HAVING positively flourished during what has been a difficult season for Motherwell and put the bitter disappointment of a lucrative move to China falling through in January firmly behind him, Kevin van Veen now stands on the brink of a little bit of history.

If the Dutchman scores against St Johnstone at McDiarmid Park on Saturday he will become the first Fir Park player to net in eight consecutive matches since the great Dixie Deans did so way back in the 1960s.

It was no huge surprise when the free-scoring striker was, along with Kyogo Furuhashi, Reo Hatate and Callum McGregor of Celtic, named on the shortlist for the PFA Scotland Premiership Player of the Year award yesterday.

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Nobody, not even the Parkhead trio, would begrudge the 31-year-old if he picks up the coveted prize from his fellow professionals on Sunday. Even Furuhashi, the leading marksman in the country, revealed through his interpreter yesterday that he had voted for his rival.

But Van Veen confessed, in an admission that highlighted the all too human frailties of our eminent, frequently abused and occasionally vilified footballers, that he had broken down in the wake of Motherwell’s home win over Kilmarnock last weekend due to an off-field issue.

“It’s amazing to get all the support from the club,” he said when he was asked about the giant “King Kev” banner which fans unfurled at the match. “I am a very sensitive footballer and it means a lot to me. That’s why I didn’t give up and scored in the 91st minute. I knew the goal would come and it did.

“I had some private stuff to deal with before the game and I took it into work as everybody does sometimes. I am sensitive and emotional. It was a family thing, but I still think I managed to play the game the way I did and after I scored that goal, everything just came out. 

“There was everything, the emotional support from the club, the banner, and I broke a little bit. I’m a human being, so I’m not breaking away from that. It’s who I am, so it was just a private matter.”

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Not much, though, has unsettled a player who has been nothing short of a revelation in this country since moving here on a free transfer after a spell with English minnows Scunthorpe two years ago.

Van Veen has remained firmly focused on his job despite the departure of two managers, a top flight survival battle and a potential transfer to an unnamed outfit in China not coming off this season and has netted on no fewer than 25 occasions to date.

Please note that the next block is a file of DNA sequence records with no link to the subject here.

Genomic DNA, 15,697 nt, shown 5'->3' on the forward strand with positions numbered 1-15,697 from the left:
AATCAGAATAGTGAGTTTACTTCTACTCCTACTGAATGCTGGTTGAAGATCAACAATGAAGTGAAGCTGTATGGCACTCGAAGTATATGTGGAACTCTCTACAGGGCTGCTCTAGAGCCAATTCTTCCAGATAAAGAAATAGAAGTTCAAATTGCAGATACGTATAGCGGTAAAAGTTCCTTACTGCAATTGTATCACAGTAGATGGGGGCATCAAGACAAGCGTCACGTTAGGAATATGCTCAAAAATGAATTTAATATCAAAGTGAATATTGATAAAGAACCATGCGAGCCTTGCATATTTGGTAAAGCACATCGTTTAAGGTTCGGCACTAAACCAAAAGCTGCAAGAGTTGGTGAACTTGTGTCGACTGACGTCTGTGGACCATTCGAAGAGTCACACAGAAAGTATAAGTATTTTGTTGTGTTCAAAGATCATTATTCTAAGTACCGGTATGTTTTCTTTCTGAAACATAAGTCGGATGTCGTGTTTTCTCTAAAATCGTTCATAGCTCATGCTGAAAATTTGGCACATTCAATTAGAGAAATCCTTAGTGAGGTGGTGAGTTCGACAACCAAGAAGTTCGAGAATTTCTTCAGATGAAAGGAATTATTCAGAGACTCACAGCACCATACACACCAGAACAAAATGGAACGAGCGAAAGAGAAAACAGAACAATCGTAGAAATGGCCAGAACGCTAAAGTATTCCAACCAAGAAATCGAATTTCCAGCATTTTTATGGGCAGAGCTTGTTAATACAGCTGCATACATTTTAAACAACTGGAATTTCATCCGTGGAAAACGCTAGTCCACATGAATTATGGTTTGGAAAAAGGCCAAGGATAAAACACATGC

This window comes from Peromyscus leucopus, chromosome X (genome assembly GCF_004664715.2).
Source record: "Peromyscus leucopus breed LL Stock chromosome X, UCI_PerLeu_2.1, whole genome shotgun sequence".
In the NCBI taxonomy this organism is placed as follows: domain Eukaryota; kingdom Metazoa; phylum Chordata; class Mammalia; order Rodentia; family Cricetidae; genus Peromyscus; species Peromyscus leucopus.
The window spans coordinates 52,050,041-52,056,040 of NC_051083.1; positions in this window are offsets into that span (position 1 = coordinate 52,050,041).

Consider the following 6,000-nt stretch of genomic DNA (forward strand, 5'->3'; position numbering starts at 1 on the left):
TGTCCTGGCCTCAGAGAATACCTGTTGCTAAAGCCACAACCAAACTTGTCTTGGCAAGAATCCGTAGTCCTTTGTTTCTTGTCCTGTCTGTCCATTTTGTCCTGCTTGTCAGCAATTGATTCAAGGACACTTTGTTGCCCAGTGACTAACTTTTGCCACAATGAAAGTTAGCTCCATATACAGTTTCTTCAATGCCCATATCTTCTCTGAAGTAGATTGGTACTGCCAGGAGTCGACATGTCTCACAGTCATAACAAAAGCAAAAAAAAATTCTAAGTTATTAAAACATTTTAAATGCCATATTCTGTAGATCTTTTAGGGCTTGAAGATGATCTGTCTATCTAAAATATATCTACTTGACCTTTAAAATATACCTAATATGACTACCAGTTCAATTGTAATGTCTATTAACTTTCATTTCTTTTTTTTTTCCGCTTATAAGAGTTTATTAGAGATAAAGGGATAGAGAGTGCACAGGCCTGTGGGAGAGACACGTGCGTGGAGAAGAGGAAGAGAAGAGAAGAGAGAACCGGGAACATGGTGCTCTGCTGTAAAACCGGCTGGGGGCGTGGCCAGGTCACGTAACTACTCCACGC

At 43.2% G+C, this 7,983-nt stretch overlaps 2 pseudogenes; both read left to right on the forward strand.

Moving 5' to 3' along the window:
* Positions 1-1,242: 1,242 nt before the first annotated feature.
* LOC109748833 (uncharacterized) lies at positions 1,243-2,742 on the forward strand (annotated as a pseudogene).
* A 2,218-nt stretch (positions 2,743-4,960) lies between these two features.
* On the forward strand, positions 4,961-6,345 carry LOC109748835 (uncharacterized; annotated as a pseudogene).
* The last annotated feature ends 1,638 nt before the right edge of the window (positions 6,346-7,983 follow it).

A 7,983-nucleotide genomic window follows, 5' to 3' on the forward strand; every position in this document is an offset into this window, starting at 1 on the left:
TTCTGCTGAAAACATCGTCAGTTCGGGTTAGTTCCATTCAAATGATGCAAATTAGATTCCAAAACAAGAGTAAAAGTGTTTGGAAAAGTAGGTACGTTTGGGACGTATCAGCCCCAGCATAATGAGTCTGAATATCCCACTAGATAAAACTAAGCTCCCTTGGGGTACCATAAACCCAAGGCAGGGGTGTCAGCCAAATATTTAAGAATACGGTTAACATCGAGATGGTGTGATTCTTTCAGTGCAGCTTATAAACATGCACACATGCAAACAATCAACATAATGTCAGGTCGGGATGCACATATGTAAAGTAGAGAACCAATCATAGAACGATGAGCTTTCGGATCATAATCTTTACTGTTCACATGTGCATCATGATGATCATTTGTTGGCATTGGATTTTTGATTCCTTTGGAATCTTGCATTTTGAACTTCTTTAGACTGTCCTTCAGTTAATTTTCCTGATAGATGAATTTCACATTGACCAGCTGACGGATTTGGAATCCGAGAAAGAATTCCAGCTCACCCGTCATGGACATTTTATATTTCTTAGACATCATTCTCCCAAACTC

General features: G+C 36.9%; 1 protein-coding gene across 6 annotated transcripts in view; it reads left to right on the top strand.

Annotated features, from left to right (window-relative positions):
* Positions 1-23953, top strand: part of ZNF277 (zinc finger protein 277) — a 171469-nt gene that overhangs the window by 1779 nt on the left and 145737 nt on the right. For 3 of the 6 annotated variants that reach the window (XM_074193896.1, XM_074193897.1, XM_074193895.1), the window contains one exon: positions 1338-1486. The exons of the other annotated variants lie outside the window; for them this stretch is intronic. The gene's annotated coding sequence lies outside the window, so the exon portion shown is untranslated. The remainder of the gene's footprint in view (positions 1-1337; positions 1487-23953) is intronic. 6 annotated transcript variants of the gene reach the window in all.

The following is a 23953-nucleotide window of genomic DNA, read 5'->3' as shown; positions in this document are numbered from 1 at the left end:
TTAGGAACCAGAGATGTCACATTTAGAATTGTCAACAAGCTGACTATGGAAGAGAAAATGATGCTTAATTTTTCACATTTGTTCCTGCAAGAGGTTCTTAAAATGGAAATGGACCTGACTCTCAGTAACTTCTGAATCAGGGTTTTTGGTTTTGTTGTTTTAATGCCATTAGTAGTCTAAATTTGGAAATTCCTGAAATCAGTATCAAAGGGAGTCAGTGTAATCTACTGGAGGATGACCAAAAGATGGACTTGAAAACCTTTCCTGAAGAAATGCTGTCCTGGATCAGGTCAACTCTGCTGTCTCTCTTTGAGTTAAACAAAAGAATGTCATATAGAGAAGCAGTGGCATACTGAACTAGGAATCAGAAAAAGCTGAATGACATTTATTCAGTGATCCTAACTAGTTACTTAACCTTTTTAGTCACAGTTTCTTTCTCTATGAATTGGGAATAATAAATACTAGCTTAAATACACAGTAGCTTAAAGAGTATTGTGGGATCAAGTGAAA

His only concern now is increasing his haul of goals in Motherwell’s four remaining fixtures – starting in Perth this Saturday. But the man who is under contract until 2024 is well aware that they could be his final games for the club if a big offer comes in for him during the summer.

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“I love playing for the club,” he said. “I appreciate the club and love everybody at the club.

“On the other hand, you don’t know what can happen in the summer. Financially, if a club like Motherwell gets an offer they can’t refuse, then I cannot say I am going to stay. Everything has to be a green light.

“A few months ago we agreed something in China. But the payments were not right for Motherwell at that moment, so I didn’t force my way out. I kept a cool head and we decided it wasn’t the right thing to do. I could have gone the other way, but I didn’t.

“It was hard. China, financially, is a different world. Motherwell treated me so well in conversations with the chairman and gaffer at that time. We spoke every day and agreed everybody had to be in agreement.

“That moment came and we all agreed, but there was something to do with the payment plan due to the Chinese salary cap. We sat round the table, shook each others’ hands and agreed it was not the right thing.

“We all moved on. I just wanted to do well, even more after that because they treated me with respect and I treated them with respect.”

Van Veen was true to his word. He has redoubled his efforts in the second half of the season and has plundered nine goals in his last seven outings.  He can now write his name in Motherwell’s record books and move alongside Deans.

“I think at Scunthorpe in League One I had six, seven or eight on the bounce,” he said. “But this is a great run. Every time I step onto the pitch I just want to score and show what I can do.

“When I am old it would be amazing to look back at the history books if I can achieve that. Then people won’t forget my name. If it’s going to be the winning goal as well, it’s even better because three points is still important. But if I can break records, it shows what I have been doing.”